We also appreciate that one of the purposes of directing treatment with a physician within the State of Connecticut is to protect the due process rights of the respondent in the event that a claim must be litigated. A physician who provides treatment and is located outside Connecticut may fall into the class of persons to whom a subpoena issued pursuant to Connecticut law is not legally effective. Thus, if litigation should proceed, a respondent would face additional expenses associated with compelling the production of information and records from those who are beyond the legal reach of a subpoena issued by a Connecticut authority.4 Therefore, we understand the respondent’s desire to stand its ground on this issue. However, whether a claimant has failed to obtain reasonable medical treatment is still a matter to be determined by a commissioner on the basis of the particular factual circumstances in the case.
In Cummings v. Twin Mfg., Inc., 29 Conn. App. 249 (1992) our Appellate Court declined to hold that out of state medical treatment is not permitted as a matter of law.5 More recently the Appellate Court in Melendez v. Home Depot Inc., 61 Conn. App. 653, 657 (2001) relied on its earlier opinion in Cummings, supra, and stated, “The test for determining whether the commissioner can order payment for out-of-state medical treatment is whether the treatment is reasonable and necessary. Cummings, supra, p.259.”
In Melendez, the court considered a situation in which a claimant, who suffered from severe pain as a result of an accepted work injury, moved in with a sister in Pennsylvania in order to receive assistance with her daily personal needs. Ultimately, the claimant and her sister relocated to Texas. The respondents, as in the matter at hand, appealed the trier’s denial of their Form 36. The respondents argued that under the Workers’ Compensation Act out of state medical treatment was only permitted “when equally beneficial treatment is not available in Connecticut.” Melendez, supra pp. 656-57. The Melendez court also stated,
The compensation review division has construed the Workers’ Compensation Act “to permit out of state treatment when there is good reason, such as the need for a specialized type of treatment . . . or under other proper circumstances . . . .” (Citations omitted; emphasis added; internal quotations omitted.) Cummings supra at 256., citing J. Asselin, Connecticut Workers’ Compensation Practice Manual (1985) p. 183 n. 329. Good reason exists for out-of-state medical treatment when the treatment is reasonable and necessary. Cummings, supra, 259.6
In the instant matter, the trial commissioner may not have specifically articulated the “other proper circumstances” that existed, but we believe the trier implicitly determined the claimant’s consultation with the out of state physician was reasonable medical treatment in light of the testimony that the respondent paid out of pocket expenses relating to the consultation and authorized and paid for eight physical therapy visits as prescribed by the out of state physician. Thus, under either § 31-294f or § 31-294e(b) suspension of the claimant’s compensation rights would not have been appropriate.
Having concluded as we have here today we do wish to make one final point. Those who read this opinion should not interpret it as countenancing medical treatment by physicians licensed outside the State of Connecticut when such care is rendered pursuant to our Workers’ Compensation Act. However, in this case there were unique factual circumstances. Primary among those circumstances were, that while the claimant treated with a physician outside the State of Connecticut, there were actions taken by the respondent from which the trial commissioner could reasonably infer the respondent’s acquiescence to the claimant’s conduct.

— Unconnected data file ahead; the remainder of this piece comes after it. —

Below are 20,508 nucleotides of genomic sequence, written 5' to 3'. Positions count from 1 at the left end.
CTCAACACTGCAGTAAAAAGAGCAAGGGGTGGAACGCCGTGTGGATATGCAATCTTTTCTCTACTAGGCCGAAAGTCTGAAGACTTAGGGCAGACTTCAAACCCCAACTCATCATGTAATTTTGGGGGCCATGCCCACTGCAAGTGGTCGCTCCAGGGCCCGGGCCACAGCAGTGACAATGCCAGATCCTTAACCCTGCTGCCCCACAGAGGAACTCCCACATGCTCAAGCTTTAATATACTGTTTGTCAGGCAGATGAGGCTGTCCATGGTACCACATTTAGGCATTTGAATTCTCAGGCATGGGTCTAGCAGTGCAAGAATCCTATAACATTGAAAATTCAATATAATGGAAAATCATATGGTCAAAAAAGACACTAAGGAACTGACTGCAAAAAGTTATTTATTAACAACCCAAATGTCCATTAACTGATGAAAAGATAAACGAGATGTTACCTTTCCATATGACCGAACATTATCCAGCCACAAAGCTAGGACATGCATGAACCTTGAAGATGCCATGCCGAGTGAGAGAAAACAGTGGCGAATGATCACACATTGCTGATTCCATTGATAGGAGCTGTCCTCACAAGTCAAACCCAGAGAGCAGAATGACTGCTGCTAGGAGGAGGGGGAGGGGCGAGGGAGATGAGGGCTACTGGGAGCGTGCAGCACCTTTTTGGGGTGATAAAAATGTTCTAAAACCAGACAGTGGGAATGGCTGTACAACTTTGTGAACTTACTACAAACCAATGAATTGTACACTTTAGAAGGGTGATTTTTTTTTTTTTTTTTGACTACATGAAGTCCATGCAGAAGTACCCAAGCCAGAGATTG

We therefore affirm the August 14, 2002 Finding and Award of the Commissioner acting for the Seventh District.
Commissioner Howard H. Belkin concurs.7
1 Dr. Warren was not identified in any greater specificity. BACK TO TEXT
2 Sec. 31-294f(a) provides in pertinent part:
(a) An injured employee shall submit himself to examination by a reputable practicing physician or surgeon, at any time while claiming or receiving compensation, upon the reasonable request of the employer or at the direction of the commissioner. . . . The employee shall submit to all other physical examinations as required by this chapter. The refusal of an injured employee to submit himself to a reasonable examination under this section shall suspend his right to compensation during such refusal. BACK TO TEXT
3 Sec. 31-294e(b) provides, “If it appears to the commissioner that an injured employee has refused to accept and failed to obtain reasonable medical and surgical aid or hospital and nursing service, all rights of compensation under the provisions of this chapter shall be suspended during such refusal and failure.” BACK TO TEXT
4 The impact of additional expenses to procure records and information would also burden the claimant. BACK TO TEXT
5 In Cummings v. Twin Mfg., Inc., 29 Conn. App. 249, 258 (1992) the court noted, “In an age of medical specialization in which technology is advancing at a pace almost beyond our ability to comprehend, any blanket prohibition against treatment out of state for Connecticut compensation claimants would constitute an unwise ‘parochial view that adequate treatment is always available in this state.’” Alcan Electrical & Engineering Co. v. Bringmann, 829 P.2d 1187, 1189 (Alaska 1992). BACK TO TEXT
6 We note that the court in Cummings v. Twin Mfg., Inc., 29 Conn. App. 249, 256 (1992) cited the following as its legal authority for this proposition, “J. Asselin, The Connecticut Workers’ Compensation Practice Manual (1988 Sup.), p. 179 n. 320, quoting Veillette v. State, 3 Conn. Workers’ Comp. Rev. Op. 135 (1987).” BACK TO TEXT
7 As noted in the heading of this opinion, this matter was originally heard on January 24, 2003, by a three-commissioner panel of the Compensation Review Board that included Nancy A. Brouillet, whose term of service has since expired. Former Commissioner Brouillet did not participate in the drafting or review of this written opinion, and has had no involvement in the issuance of this decision. BACK TO TEXT